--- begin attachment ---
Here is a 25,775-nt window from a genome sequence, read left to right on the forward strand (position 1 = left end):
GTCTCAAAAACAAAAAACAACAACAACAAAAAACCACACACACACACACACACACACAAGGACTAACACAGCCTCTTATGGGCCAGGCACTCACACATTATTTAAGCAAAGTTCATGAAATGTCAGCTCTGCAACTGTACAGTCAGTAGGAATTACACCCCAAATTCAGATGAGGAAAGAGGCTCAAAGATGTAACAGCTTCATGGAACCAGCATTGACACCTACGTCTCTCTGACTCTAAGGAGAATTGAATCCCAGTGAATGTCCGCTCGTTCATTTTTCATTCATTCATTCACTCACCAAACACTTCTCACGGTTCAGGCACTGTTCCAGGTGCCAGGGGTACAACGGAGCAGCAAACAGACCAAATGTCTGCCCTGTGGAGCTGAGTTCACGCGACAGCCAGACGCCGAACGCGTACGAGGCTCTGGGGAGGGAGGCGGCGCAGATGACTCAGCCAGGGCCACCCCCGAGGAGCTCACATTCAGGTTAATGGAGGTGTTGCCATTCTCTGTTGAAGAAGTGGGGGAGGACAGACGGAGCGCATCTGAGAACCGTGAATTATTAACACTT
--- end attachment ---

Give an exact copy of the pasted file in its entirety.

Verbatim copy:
Here is a 25,775-nt window from a genome sequence, read left to right on the forward strand (position 1 = left end):
GTCTCAAAAACAAAAAACAACAACAACAAAAAACCACACACACACACACACACACACAAGGACTAACACAGCCTCTTATGGGCCAGGCACTCACACATTATTTAAGCAAAGTTCATGAAATGTCAGCTCTGCAACTGTACAGTCAGTAGGAATTACACCCCAAATTCAGATGAGGAAAGAGGCTCAAAGATGTAACAGCTTCATGGAACCAGCATTGACACCTACGTCTCTCTGACTCTAAGGAGAATTGAATCCCAGTGAATGTCCGCTCGTTCATTTTTCATTCATTCATTCACTCACCAAACACTTCTCACGGTTCAGGCACTGTTCCAGGTGCCAGGGGTACAACGGAGCAGCAAACAGACCAAATGTCTGCCCTGTGGAGCTGAGTTCACGCGACAGCCAGACGCCGAACGCGTACGAGGCTCTGGGGAGGGAGGCGGCGCAGATGACTCAGCCAGGGCCACCCCCGAGGAGCTCACATTCAGGTTAATGGAGGTGTTGCCATTCTCTGTTGAAGAAGTGGGGGAGGACAGACGGAGCGCATCTGAGAACCGTGAATTATTAACACTT